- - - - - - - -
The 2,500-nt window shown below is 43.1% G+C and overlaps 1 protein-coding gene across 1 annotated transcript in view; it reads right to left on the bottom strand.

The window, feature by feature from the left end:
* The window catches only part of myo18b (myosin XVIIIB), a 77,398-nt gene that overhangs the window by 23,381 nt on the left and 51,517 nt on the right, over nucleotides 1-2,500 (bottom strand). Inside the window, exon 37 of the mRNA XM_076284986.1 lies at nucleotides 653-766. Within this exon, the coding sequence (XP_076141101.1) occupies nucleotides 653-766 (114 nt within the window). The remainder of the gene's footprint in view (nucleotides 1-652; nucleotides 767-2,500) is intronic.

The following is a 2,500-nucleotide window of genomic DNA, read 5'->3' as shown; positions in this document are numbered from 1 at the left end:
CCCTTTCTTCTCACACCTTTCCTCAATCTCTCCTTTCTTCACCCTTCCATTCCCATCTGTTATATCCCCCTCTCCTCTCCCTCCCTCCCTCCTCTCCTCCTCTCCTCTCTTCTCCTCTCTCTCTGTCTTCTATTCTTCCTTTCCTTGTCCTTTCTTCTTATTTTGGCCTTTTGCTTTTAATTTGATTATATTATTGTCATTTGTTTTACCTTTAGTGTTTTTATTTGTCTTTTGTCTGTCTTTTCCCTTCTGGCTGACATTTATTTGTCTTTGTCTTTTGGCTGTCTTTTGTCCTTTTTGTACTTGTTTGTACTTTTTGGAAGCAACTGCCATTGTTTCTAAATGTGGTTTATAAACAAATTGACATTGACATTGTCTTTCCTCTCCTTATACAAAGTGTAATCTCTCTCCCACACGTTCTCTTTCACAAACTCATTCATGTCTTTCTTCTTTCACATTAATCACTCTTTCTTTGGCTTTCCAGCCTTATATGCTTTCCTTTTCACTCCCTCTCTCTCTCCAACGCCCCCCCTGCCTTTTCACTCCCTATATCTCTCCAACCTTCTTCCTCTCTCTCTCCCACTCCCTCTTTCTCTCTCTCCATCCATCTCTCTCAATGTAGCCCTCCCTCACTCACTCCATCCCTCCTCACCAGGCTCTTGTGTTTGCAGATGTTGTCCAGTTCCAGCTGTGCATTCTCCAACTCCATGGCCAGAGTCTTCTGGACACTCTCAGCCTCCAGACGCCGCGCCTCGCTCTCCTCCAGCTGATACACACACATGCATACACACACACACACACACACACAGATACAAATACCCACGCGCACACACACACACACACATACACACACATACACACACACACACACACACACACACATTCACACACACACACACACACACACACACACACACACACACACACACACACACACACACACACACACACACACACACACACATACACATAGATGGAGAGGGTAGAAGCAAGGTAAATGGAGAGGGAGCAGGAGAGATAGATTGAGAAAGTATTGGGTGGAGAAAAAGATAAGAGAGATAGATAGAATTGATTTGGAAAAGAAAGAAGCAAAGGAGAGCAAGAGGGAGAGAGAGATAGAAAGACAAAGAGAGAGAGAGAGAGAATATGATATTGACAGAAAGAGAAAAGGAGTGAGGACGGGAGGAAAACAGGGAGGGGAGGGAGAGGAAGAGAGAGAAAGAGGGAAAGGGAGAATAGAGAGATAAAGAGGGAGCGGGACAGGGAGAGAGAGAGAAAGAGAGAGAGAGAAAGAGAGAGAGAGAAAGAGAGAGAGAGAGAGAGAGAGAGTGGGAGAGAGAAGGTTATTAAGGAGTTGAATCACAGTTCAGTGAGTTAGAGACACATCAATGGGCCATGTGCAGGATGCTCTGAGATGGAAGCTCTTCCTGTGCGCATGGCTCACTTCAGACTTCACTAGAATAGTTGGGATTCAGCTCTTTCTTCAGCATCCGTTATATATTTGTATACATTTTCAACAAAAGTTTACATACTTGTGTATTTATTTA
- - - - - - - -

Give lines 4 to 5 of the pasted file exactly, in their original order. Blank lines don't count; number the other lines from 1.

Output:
The following is a 2,500-nucleotide window of genomic DNA, read 5'->3' as shown; positions in this document are numbered from 1 at the left end:
CCCTTTCTTCTCACACCTTTCCTCAATCTCTCCTTTCTTCACCCTTCCATTCCCATCTGTTATATCCCCCTCTCCTCTCCCTCCCTCCCTCCTCTCCTCCTCTCCTCTCTTCTCCTCTCTCTCTGTCTTCTATTCTTCCTTTCCTTGTCCTTTCTTCTTATTTTGGCCTTTTGCTTTTAATTTGATTATATTATTGTCATTTGTTTTACCTTTAGTGTTTTTATTTGTCTTTTGTCTGTCTTTTCCCTTCTGGCTGACATTTATTTGTCTTTGTCTTTTGGCTGTCTTTTGTCCTTTTTGTACTTGTTTGTACTTTTTGGAAGCAACTGCCATTGTTTCTAAATGTGGTTTATAAACAAATTGACATTGACATTGTCTTTCCTCTCCTTATACAAAGTGTAATCTCTCTCCCACACGTTCTCTTTCACAAACTCATTCATGTCTTTCTTCTTTCACATTAATCACTCTTTCTTTGGCTTTCCAGCCTTATATGCTTTCCTTTTCACTCCCTCTCTCTCTCCAACGCCCCCCCTGCCTTTTCACTCCCTATATCTCTCCAACCTTCTTCCTCTCTCTCTCCCACTCCCTCTTTCTCTCTCTCCATCCATCTCTCTCAATGTAGCCCTCCCTCACTCACTCCATCCCTCCTCACCAGGCTCTTGTGTTTGCAGATGTTGTCCAGTTCCAGCTGTGCATTCTCCAACTCCATGGCCAGAGTCTTCTGGACACTCTCAGCCTCCAGACGCCGCGCCTCGCTCTCCTCCAGCTGATACACACACATGCATACACACACACACACACACACACAGATACAAATACCCACGCGCACACACACACACACACATACACACACATACACACACACACACACACACACACACATTCACACACACACACACACACACACACACACACACACACACACACACACACACACACACACACACACACACACACACACACATACACATAGATGGAGAGGGTAGAAGCAAGGTAAATGGAGAGGGAGCAGGAGAGATAGATTGAGAAAGTATTGGGTGGAGAAAAAGATAAGAGAGATAGATAGAATTGATTTGGAAAAGAAAGAAGCAAAGGAGAGCAAGAGGGAGAGAGAGATAGAAAGACAAAGAGAGAGAGAGAGAGAATATGATATTGACAGAAAGAGAAAAGGAGTGAGGACGGGAGGAAAACAGGGAGGGGAGGGAGAGGAAGAGAGAGAAAGAGGGAAAGGGAGAATAGAGAGATAAAGAGGGAGCGGGACAGGGAGAGAGAGAGAAAGAGAGAGAGAGAAAGAGAGAGAGAGAAAGAGAGAGAGAGAGAGAGAGAGAGTGGGAGAGAGAAGGTTATTAAGGAGTTGAATCACAGTTCAGTGAGTTAGAGACACATCAATGGGCCATGTGCAGGATGCTCTGAGATGGAAGCTCTTCCTGTGCGCATGGCTCACTTCAGACTTCACTAGAATAGTTGGGATTCAGCTCTTTCTTCAGCATCCGTTATATATTTGTATACATTTTCAACAAAAGTTTACATACTTGTGTATTTATTTA